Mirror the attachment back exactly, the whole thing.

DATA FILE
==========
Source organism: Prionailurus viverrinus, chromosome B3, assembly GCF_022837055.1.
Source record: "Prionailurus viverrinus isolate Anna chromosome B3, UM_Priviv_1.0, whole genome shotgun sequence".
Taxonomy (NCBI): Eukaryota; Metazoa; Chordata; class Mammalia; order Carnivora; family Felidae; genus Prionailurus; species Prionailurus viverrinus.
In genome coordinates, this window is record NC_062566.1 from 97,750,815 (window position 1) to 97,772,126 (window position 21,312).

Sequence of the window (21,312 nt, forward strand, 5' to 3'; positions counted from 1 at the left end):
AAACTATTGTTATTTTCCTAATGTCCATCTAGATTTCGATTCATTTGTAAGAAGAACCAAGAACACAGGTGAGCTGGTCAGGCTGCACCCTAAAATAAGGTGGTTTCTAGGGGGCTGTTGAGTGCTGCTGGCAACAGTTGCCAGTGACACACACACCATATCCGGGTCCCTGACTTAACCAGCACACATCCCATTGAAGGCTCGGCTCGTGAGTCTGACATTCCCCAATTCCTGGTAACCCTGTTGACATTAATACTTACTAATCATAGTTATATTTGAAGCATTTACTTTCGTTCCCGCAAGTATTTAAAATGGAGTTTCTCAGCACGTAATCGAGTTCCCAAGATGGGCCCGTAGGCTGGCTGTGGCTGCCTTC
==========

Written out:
Source organism: Prionailurus viverrinus, chromosome B3, assembly GCF_022837055.1.
Source record: "Prionailurus viverrinus isolate Anna chromosome B3, UM_Priviv_1.0, whole genome shotgun sequence".
Taxonomy (NCBI): Eukaryota; Metazoa; Chordata; class Mammalia; order Carnivora; family Felidae; genus Prionailurus; species Prionailurus viverrinus.
In genome coordinates, this window is record NC_062566.1 from 97,750,815 (window position 1) to 97,772,126 (window position 21,312).

Sequence of the window (21,312 nt, forward strand, 5' to 3'; positions counted from 1 at the left end):
AAACTATTGTTATTTTCCTAATGTCCATCTAGATTTCGATTCATTTGTAAGAAGAACCAAGAACACAGGTGAGCTGGTCAGGCTGCACCCTAAAATAAGGTGGTTTCTAGGGGGCTGTTGAGTGCTGCTGGCAACAGTTGCCAGTGACACACACACCATATCCGGGTCCCTGACTTAACCAGCACACATCCCATTGAAGGCTCGGCTCGTGAGTCTGACATTCCCCAATTCCTGGTAACCCTGTTGACATTAATACTTACTAATCATAGTTATATTTGAAGCATTTACTTTCGTTCCCGCAAGTATTTAAAATGGAGTTTCTCAGCACGTAATCGAGTTCCCAAGATGGGCCCGTAGGCTGGCTGTGGCTGCCTTC